Five Interesting Facts You Didn't Know About The Wild West

by Jay Franks

The term "Wild West" might conjure up stereotypical images of cowboys. Still, as with many historical periods, the reality is usually more complicated.

As more people started moving from the East Coast and taking the Oregon Trail or following the Gold Rush, it wasn't an easy life – for them or the people who already lived on those lands.

Here are some interesting and challenging facts about the Wild West that you probably didn't know.


    One Outlaw Killed Someone Else While Waiting On A Supreme Court Ruling


The "Wild West" was full of fascinating historical individuals. In some cases, these individuals defied expectations and our view of the day, but some are more in line with how we view this rather dangerous time.

One of these people was Cherokee Bill, a noted outlaw. While awaiting a Supreme Court decision on appeal, Cherokee Bill tried to escape from jail. In the process, he killed one of the guards. This murder lead to his eventual execution.


    The Violence Against Indigenous Americans Is Often Underestimated

Looking at the history of westward expansion makes it impossible to ignore the reality of violence against Indigenous Americans. While some of the more well-known instances, like the Trail of Tears, are common knowledge, other sad facts are less-known. One example of the many atrocities was that, at one time, European settlers were paid money for every Penobscot individual they murdered.


    Mary "Stagecoach Mary" Fields Was The Second Female Mail Carrier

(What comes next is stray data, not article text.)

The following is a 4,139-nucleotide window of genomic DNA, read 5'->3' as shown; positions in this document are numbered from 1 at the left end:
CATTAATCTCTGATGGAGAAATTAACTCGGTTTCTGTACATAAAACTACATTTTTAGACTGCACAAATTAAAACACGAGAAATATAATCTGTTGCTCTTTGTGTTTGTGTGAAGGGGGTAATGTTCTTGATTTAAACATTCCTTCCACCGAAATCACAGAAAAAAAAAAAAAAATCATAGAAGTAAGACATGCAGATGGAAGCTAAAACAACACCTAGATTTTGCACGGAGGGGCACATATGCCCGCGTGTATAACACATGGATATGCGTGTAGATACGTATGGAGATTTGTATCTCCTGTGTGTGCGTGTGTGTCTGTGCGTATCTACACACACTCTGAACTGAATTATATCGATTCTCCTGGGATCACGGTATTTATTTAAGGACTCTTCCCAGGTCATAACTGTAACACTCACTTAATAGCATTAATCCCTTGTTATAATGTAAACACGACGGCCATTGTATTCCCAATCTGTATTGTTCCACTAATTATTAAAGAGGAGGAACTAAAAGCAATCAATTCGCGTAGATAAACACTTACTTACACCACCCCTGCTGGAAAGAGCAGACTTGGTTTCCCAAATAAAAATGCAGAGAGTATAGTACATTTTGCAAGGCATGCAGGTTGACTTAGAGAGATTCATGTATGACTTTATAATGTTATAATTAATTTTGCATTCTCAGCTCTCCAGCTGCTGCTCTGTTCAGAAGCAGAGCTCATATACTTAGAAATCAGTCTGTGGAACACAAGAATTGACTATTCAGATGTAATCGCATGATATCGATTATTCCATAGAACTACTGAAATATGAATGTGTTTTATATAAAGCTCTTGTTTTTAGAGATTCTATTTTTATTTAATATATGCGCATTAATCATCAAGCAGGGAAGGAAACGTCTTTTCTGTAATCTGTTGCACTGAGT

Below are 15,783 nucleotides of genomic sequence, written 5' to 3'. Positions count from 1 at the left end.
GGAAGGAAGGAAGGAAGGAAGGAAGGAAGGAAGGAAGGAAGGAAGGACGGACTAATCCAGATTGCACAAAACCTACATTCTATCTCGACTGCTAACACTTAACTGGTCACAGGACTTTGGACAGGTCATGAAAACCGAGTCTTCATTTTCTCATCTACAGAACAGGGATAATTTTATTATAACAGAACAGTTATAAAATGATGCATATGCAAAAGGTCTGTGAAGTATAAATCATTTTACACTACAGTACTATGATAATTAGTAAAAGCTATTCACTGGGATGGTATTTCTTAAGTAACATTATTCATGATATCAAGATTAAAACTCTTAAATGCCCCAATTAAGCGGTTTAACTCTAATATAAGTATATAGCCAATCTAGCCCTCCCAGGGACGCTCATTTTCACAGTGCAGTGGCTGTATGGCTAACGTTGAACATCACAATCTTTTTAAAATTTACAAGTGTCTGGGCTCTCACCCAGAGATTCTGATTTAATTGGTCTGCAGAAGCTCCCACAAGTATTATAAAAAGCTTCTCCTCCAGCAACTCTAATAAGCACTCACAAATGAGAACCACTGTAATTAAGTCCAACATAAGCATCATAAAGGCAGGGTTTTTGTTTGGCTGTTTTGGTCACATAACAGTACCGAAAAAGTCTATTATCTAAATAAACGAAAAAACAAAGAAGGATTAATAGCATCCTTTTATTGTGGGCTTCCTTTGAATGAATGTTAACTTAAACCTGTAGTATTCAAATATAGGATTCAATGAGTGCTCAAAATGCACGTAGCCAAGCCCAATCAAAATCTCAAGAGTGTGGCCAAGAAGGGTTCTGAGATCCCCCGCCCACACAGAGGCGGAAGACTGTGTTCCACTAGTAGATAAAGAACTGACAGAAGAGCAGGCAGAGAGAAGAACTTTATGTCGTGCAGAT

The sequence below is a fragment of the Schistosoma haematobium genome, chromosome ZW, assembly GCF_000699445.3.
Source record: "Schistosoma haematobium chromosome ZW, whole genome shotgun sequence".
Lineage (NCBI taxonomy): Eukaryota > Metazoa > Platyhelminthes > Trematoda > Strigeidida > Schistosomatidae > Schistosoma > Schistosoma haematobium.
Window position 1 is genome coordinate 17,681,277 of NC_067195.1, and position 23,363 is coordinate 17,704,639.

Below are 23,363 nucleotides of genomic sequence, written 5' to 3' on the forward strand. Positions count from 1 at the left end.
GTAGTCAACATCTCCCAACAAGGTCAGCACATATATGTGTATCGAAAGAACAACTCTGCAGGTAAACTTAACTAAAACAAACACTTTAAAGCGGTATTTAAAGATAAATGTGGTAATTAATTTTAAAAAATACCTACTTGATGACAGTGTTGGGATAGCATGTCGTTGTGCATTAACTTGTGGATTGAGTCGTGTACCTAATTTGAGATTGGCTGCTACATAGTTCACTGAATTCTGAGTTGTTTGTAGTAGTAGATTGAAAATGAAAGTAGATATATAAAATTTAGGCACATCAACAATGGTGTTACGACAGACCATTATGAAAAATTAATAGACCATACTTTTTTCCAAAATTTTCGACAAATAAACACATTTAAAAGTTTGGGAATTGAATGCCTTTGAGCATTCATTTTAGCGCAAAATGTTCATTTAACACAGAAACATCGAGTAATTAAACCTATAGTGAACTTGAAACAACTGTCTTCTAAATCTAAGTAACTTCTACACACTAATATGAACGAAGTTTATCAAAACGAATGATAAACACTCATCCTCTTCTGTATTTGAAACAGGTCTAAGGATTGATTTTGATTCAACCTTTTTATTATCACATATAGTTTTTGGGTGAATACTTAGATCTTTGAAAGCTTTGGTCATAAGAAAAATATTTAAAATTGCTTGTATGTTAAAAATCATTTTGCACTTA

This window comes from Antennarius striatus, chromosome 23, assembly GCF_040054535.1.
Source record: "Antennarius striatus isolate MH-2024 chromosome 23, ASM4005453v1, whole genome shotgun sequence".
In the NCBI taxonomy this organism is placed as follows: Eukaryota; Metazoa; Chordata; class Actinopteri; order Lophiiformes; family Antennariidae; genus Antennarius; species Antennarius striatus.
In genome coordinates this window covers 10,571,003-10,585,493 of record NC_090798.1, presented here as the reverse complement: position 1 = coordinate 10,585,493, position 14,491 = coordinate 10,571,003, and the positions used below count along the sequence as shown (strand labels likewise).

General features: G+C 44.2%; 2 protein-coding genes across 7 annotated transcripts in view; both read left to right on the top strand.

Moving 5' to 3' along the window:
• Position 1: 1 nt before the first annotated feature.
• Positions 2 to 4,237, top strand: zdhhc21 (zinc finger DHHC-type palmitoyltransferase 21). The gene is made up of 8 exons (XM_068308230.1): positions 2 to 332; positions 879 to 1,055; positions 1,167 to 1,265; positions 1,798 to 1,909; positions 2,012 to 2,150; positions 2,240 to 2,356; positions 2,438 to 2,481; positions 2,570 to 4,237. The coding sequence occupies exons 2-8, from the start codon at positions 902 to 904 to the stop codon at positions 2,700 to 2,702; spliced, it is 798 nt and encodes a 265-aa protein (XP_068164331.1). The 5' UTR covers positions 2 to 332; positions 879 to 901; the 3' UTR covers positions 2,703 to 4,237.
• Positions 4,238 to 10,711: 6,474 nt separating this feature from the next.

While this period might have been challenging for many people of color, there are some exciting and hopeful stories. "Stagecoach Mary" had a fascinating life story. She was the second woman in the country to work as a mail carrier. She was also the first African American woman to do this difficult job. While she faced a lot of prejudice for being a Black woman, she was a trailblazer and carried a gun with her to protect the mail from robbers.


    Cowboys Came From Diverse Backgrounds

It's common to see iconography from this time showing cowboys as white men. Still, the actual history is more complex than that. Many African American people came to states like Texas as enslaved people. Then, after the Civil War, many of these men became cowboys themselves.

While the lifestyle of a cowboy wasn't always easy, it was one of the few jobs available to Black men at the time. Many of these men were cattle ranchers, which is a part of history that more people should know about.


    The Wild West Era Was Relatively Short

Defining the Wild West can be difficult. Some experts include it as part of a period of about 150 years. During these years, the American West was significantly changed by the expansion of colonial groups into Indigenous lands. This tumultuous time was filled with slavery, wars, violence, and more. But, some experts further define what we think of as the "Wild West" to a 30-year time block from 1865 to 1895.

These few facts reveal a few things about the American frontier. It was a time full of unique individuals. It was also a tumultuous time filled with many upsetting stories that are hard to discuss. Some historical facts from these years are fun and exciting, while others are harder to digest.